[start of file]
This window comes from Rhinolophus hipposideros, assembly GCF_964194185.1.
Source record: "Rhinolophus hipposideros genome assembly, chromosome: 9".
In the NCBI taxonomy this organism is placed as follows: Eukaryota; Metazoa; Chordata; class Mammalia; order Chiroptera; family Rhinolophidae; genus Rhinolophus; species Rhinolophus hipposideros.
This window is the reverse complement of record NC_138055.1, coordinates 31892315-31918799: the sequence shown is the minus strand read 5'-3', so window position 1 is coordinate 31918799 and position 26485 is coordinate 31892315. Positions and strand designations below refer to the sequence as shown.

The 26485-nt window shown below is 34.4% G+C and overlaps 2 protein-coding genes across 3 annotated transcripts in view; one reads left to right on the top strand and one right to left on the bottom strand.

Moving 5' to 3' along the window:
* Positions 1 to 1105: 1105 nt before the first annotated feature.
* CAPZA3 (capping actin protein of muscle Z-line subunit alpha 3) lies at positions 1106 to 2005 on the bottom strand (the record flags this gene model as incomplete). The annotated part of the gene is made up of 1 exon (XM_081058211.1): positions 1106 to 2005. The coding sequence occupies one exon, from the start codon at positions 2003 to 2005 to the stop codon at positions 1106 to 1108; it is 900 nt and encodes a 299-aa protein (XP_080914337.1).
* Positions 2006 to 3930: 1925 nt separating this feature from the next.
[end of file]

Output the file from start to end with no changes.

This window comes from Rhinolophus hipposideros, assembly GCF_964194185.1.
Source record: "Rhinolophus hipposideros genome assembly, chromosome: 9".
In the NCBI taxonomy this organism is placed as follows: Eukaryota; Metazoa; Chordata; class Mammalia; order Chiroptera; family Rhinolophidae; genus Rhinolophus; species Rhinolophus hipposideros.
This window is the reverse complement of record NC_138055.1, coordinates 31892315-31918799: the sequence shown is the minus strand read 5'-3', so window position 1 is coordinate 31918799 and position 26485 is coordinate 31892315. Positions and strand designations below refer to the sequence as shown.

The 26485-nt window shown below is 34.4% G+C and overlaps 2 protein-coding genes across 3 annotated transcripts in view; one reads left to right on the top strand and one right to left on the bottom strand.

Moving 5' to 3' along the window:
* Positions 1 to 1105: 1105 nt before the first annotated feature.
* CAPZA3 (capping actin protein of muscle Z-line subunit alpha 3) lies at positions 1106 to 2005 on the bottom strand (the record flags this gene model as incomplete). The annotated part of the gene is made up of 1 exon (XM_081058211.1): positions 1106 to 2005. The coding sequence occupies one exon, from the start codon at positions 2003 to 2005 to the stop codon at positions 1106 to 1108; it is 900 nt and encodes a 299-aa protein (XP_080914337.1).
* Positions 2006 to 3930: 1925 nt separating this feature from the next.